28 July 2018

Germany’s Colonial Empire 1884-1918: Deutsches Historisches Museum

Britain, France, Spain, Portugal, Netherlands etc had booming colonial empires, often after long and brutal struggles against local citizens. By the late 19th century, Germany also wanted colonies.

We need to start with Germany's unification in 1871. Although the German Empire went on to become a European colonial power unt­il the end of WW1, it might be difficult for the modern historian to see how colonial power entered pub­lic cons­ciousness. Certainly not from Otto von Bismarck and the politicians in the Reichstag who felt they had enough
 problems to deal with, inside the new German nation.

However it must be noted that there were many geog­raphical assoc­iat­ions and colonial societ­ies in Germany. And there were many German citizens who moved to the colonies, temporarily or for the long term: missionaries, civil serv­ants, military people, settl­ers and merch­ants.

In 1884 Bismarck reluctantly changed his mind. In order to protect trade, to safeguard raw materials and ex­p­ort markets and to build capital investment, he approved the acqu­is­ition of colonies by the German Empire.

Map of German colonies in black
Plus Pacific islands and Chinese concessions in red

As a straggler in the race for colonies, Germ­any had to agree to four less-than-desirable Protectorates.

A) In South West Africa, they colon­ised Namibia (1884-1918).

B) In East Africa, the Germans colonised the nations now called Cameroon, Togo, Tanzania, Uganda, Burundi, Kenya, Mozambique and Rwanda (1891-1918).

C) To protect German trading interests in the Pacific and to take ad­van­tage of British failures, the German Government annexed north eastern New Guinea in 1884. The Marshall and the Sol­omon Is­lands were annexed in 1885. The Germans took over Nauru, then annexed Samoa to acquire forced labour for its plant­at­ions.

D) In China, Qingdao Treaty Port became the German bay conces­s­ion of Tsing­tau, leased by the Qing Dynasty. From 1898-1914, it was the cent­re for German commercial development in China and a base for the Imp­erial German Navy.

German military forces had to battle against many angry marches, to lock up or execute local trouble makers. Perhaps it was because Ger­many became involved in empire building much later than the other Europeans, and were therefore less experienced. Africans resisted the an­nex­ation of their territories, which led to violent colon­ial wars. Genocide in Namibia was infamous as one of the first examples of gen­ocide in the C20th. Between 1904-05, tens of thousands of rebelling Herero and Namaqua died when the German army destroyed supplies of food and water. Afterwards, the colonising army drove refugees into the Namib Desert.

Germany committed its first mass deaths in Namibia against the Namas and the Hereros, from 1904 to 1907, often in camps.

In Tanzania in German East Africa, the 1905 Maji-Maji War was another devast­ating event for the local population. The Maji Majis had to work in labour gangs to build roads and grow cotton, but they died from largely from German-organised famine.

Even in times of peace, the military forces employed the Maxim machine gun to rein­force their rule and bring home the super­iority of the Europeans to the colonised peoples. The machine gun was sometimes used to decimate whole groves of trees in a short period of time to engender fear, or destroy food.

These genocides were a source of tension between the German Empire and other European powers, espec­ially Britain and France. This was even though a] Germany did not have the military resources to ser­iously compete and v] Britain and France had their own colonial wars and their own brutal colonial histories.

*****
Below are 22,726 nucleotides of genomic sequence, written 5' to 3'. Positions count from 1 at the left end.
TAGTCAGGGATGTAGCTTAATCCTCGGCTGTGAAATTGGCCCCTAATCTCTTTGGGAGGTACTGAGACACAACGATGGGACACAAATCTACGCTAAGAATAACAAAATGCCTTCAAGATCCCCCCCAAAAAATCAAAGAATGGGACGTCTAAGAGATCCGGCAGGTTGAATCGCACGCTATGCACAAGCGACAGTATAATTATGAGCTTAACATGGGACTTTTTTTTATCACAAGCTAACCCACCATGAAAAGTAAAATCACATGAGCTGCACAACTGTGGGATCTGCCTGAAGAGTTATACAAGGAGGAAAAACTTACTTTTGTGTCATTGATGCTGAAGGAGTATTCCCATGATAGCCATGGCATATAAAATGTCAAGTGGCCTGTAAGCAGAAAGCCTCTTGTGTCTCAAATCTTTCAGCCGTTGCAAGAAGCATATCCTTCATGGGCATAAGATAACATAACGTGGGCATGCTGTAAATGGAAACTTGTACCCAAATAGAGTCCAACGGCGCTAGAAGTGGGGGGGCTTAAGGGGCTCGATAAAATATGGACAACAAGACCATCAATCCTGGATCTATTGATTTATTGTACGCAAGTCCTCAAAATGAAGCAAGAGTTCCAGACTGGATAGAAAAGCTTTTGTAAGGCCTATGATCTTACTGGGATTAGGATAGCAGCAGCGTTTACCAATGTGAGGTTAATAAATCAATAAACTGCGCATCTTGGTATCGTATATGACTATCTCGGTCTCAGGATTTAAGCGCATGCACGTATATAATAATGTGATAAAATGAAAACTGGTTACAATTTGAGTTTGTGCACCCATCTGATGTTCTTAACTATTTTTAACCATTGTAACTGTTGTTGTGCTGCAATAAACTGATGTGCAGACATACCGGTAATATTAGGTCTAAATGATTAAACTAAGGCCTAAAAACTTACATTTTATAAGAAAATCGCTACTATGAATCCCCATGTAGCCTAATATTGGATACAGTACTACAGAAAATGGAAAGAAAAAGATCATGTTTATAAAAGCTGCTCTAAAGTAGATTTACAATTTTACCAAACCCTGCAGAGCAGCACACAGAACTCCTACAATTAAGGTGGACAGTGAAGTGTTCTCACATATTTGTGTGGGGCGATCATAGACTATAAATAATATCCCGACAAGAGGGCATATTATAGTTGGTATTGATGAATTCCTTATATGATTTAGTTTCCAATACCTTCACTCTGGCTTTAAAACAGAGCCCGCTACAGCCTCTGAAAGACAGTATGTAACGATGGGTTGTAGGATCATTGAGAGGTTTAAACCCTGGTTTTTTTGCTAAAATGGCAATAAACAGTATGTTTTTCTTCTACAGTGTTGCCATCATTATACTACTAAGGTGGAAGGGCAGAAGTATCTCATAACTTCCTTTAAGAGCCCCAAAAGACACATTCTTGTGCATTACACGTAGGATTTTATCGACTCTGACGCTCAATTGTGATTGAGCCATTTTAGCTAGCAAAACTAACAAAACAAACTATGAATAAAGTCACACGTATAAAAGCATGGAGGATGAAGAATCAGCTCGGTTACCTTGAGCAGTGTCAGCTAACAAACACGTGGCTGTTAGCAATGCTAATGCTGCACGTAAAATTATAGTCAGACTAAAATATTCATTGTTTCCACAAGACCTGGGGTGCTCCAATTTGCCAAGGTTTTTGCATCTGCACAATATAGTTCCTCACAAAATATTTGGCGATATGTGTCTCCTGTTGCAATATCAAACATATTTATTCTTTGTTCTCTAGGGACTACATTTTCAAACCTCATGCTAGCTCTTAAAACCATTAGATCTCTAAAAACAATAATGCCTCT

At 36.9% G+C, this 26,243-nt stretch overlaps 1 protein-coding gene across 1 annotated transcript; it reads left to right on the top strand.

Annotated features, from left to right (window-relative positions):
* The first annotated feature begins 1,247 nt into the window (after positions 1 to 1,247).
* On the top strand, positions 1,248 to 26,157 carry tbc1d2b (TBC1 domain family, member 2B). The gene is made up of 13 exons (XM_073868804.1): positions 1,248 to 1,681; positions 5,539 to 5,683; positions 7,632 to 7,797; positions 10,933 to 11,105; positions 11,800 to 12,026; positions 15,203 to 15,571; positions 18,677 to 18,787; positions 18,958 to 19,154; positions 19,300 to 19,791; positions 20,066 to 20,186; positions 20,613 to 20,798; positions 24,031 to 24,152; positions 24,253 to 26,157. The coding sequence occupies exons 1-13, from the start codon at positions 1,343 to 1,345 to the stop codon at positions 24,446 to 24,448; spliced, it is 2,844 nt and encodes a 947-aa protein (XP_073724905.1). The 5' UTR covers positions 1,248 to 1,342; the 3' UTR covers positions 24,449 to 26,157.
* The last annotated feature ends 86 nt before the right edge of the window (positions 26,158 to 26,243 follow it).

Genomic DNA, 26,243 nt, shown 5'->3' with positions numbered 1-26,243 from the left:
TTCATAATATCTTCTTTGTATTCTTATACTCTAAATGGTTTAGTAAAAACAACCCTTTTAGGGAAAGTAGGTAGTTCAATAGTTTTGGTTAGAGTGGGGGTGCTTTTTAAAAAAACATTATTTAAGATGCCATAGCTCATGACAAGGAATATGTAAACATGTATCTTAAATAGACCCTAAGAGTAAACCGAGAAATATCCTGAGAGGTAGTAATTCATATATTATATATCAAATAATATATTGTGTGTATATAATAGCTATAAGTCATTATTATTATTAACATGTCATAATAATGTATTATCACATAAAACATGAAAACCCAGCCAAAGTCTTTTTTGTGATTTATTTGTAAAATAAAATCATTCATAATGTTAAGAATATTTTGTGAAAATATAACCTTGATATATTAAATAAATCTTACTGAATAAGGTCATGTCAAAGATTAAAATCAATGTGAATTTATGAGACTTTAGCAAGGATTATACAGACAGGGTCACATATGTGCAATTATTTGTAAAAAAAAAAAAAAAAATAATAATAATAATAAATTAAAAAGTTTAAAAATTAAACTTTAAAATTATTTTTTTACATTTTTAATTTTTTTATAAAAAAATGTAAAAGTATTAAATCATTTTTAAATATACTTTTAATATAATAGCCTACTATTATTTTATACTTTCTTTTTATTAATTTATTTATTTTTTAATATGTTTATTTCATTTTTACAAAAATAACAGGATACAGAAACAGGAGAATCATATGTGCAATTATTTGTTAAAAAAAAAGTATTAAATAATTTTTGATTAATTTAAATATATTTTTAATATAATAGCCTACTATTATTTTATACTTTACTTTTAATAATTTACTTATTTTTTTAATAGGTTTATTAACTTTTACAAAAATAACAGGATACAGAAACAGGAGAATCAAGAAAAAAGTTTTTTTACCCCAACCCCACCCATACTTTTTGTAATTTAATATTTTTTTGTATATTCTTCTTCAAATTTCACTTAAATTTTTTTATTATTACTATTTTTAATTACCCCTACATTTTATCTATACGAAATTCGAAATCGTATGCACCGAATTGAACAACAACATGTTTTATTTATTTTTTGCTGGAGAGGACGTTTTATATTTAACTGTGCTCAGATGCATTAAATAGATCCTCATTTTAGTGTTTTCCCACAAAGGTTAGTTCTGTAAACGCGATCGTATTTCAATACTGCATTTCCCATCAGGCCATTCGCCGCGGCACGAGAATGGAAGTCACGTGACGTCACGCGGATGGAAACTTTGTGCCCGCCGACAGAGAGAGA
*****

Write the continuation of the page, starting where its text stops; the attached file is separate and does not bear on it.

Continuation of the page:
A conference was organised by Chancellor Otto von Bismarck, with represent­at­ives of 14 nations, but no Africans were invited. The General Act of the Berlin Conference of 1884-5 formalised the Scramble for Africa, and eliminated most existing forms of Afric­an self-rule. Ger­many was placing colon­ialism in its pan-European context, and public­ising its sudden emergence as an imperial power.

German colonial efforts, des­pite being limited, did not create a happy time in world history. So it did not surprise historians that early in WWI, most of Germany’s African and Pacific colonies were occupied by other Euro­pean colonial powers. Only in German East Af­rica did the Generals and African mercenaries persevere until the end of the war.

Perhaps because of its tradition of expansion within Europe, Ger­m­any's renewed attempt to conquer Europe in WWI resulted in loss of its overseas possessions. Post-WW1 Germany was strip­ped of all its colonies under the 1919 Treaty of Versailles. The confis­cated terr­itories were dist­ributed to the victors, under the new system of mandates set up by the League of Nations.

Thus the German colonial empire ended. Yet colonial consciousness did not disappear. Nazi Germany’s attempt to acquire new Eur­o­p­ean “colon­ies” before and during WW2 started with the annexation of Aus­tria and Czechoslovakia. Then Germany wanted parts of Poland, Ukraine, Russia and Baltic states. Undoubtedly there was a legitimate  concern for the millions of ethnic Germans who lived there, but that would have led to the unif­ic­ation of Greater Germany, not colonisation of unrelated European nations.

A German colonial army
in khaki uniforms and helmets

For the first time Berlin's Deutsches Historisches Museum has focused on German colonialism in an exhib­it­ion called  German Colonialism Fragments Past and Present (Oct 2016-May 2017).

Displays dealt with German colonialism via paint­ings, graphics, everyday objects, posters, documents, photo­graphs, colonial wares, toys and travel rep­orts from Germans and locals. One example. European civil servants and military trav­el­lers from all the colonial powers wore tropical helmets made of pith or cork. Used extensively across all the tropical col­on­ies, the helmets offered pro­t­ection against sun and rain for Imp­er­ial German Officials. The helmet became a fixture of the colon­ial dress code and a sign of membership of the racially-defined rulers.